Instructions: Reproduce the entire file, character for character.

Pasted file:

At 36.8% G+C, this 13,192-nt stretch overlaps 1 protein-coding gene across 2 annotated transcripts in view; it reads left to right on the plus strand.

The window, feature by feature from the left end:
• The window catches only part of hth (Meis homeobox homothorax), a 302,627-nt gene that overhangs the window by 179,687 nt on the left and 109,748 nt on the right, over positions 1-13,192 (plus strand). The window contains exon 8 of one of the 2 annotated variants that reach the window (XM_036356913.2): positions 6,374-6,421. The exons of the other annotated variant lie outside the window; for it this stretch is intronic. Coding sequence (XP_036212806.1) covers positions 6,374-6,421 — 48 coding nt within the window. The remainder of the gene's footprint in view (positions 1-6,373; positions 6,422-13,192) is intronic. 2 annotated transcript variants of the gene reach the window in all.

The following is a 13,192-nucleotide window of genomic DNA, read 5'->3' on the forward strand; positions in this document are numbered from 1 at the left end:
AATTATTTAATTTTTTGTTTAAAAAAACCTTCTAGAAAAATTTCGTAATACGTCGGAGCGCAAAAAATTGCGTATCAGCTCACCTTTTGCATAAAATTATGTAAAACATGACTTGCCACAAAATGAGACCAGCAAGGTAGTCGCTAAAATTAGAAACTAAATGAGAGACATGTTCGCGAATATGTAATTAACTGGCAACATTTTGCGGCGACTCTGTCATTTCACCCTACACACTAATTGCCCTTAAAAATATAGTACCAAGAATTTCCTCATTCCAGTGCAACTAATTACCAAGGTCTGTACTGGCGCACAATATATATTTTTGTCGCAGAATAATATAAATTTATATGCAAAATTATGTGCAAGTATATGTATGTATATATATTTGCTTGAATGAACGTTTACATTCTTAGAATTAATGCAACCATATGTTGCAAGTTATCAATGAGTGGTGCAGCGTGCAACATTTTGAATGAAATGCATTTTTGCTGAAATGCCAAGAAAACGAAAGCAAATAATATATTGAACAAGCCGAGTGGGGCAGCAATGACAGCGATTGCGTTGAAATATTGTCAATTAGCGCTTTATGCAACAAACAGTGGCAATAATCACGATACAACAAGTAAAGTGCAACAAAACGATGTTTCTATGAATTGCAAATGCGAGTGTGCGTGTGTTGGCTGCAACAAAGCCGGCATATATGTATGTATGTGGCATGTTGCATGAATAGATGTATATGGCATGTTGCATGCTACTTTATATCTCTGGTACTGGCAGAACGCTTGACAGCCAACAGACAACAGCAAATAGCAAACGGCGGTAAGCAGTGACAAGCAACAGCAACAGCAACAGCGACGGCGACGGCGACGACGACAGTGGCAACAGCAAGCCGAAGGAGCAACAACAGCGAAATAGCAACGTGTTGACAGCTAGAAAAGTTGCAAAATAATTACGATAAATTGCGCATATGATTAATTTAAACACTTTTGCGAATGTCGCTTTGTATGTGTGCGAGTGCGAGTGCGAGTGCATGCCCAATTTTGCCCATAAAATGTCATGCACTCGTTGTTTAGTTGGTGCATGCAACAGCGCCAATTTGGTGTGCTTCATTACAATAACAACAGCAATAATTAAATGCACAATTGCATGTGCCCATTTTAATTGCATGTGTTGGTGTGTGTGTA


At 36.8% G+C, this 13,192-nt stretch overlaps 1 protein-coding gene across 2 annotated transcripts in view; it reads left to right on the plus strand.

The window, feature by feature from the left end:
• The window catches only part of hth (Meis homeobox homothorax), a 302,627-nt gene that overhangs the window by 179,687 nt on the left and 109,748 nt on the right, over positions 1-13,192 (plus strand). The window contains exon 8 of one of the 2 annotated variants that reach the window (XM_036356913.2): positions 6,374-6,421. The exons of the other annotated variant lie outside the window; for it this stretch is intronic. Coding sequence (XP_036212806.1) covers positions 6,374-6,421 — 48 coding nt within the window. The remainder of the gene's footprint in view (positions 1-6,373; positions 6,422-13,192) is intronic. 2 annotated transcript variants of the gene reach the window in all.

The following is a 13,192-nucleotide window of genomic DNA, read 5'->3' on the forward strand; positions in this document are numbered from 1 at the left end:
AATTATTTAATTTTTTGTTTAAAAAAACCTTCTAGAAAAATTTCGTAATACGTCGGAGCGCAAAAAATTGCGTATCAGCTCACCTTTTGCATAAAATTATGTAAAACATGACTTGCCACAAAATGAGACCAGCAAGGTAGTCGCTAAAATTAGAAACTAAATGAGAGACATGTTCGCGAATATGTAATTAACTGGCAACATTTTGCGGCGACTCTGTCATTTCACCCTACACACTAATTGCCCTTAAAAATATAGTACCAAGAATTTCCTCATTCCAGTGCAACTAATTACCAAGGTCTGTACTGGCGCACAATATATATTTTTGTCGCAGAATAATATAAATTTATATGCAAAATTATGTGCAAGTATATGTATGTATATATATTTGCTTGAATGAACGTTTACATTCTTAGAATTAATGCAACCATATGTTGCAAGTTATCAATGAGTGGTGCAGCGTGCAACATTTTGAATGAAATGCATTTTTGCTGAAATGCCAAGAAAACGAAAGCAAATAATATATTGAACAAGCCGAGTGGGGCAGCAATGACAGCGATTGCGTTGAAATATTGTCAATTAGCGCTTTATGCAACAAACAGTGGCAATAATCACGATACAACAAGTAAAGTGCAACAAAACGATGTTTCTATGAATTGCAAATGCGAGTGTGCGTGTGTTGGCTGCAACAAAGCCGGCATATATGTATGTATGTGGCATGTTGCATGAATAGATGTATATGGCATGTTGCATGCTACTTTATATCTCTGGTACTGGCAGAACGCTTGACAGCCAACAGACAACAGCAAATAGCAAACGGCGGTAAGCAGTGACAAGCAACAGCAACAGCAACAGCGACGGCGACGGCGACGACGACAGTGGCAACAGCAAGCCGAAGGAGCAACAACAGCGAAATAGCAACGTGTTGACAGCTAGAAAAGTTGCAAAATAATTACGATAAATTGCGCATATGATTAATTTAAACACTTTTGCGAATGTCGCTTTGTATGTGTGCGAGTGCGAGTGCGAGTGCATGCCCAATTTTGCCCATAAAATGTCATGCACTCGTTGTTTAGTTGGTGCATGCAACAGCGCCAATTTGGTGTGCTTCATTACAATAACAACAGCAATAATTAAATGCACAATTGCATGTGCCCATTTTAATTGCATGTGTTGGTGTGTGTGTA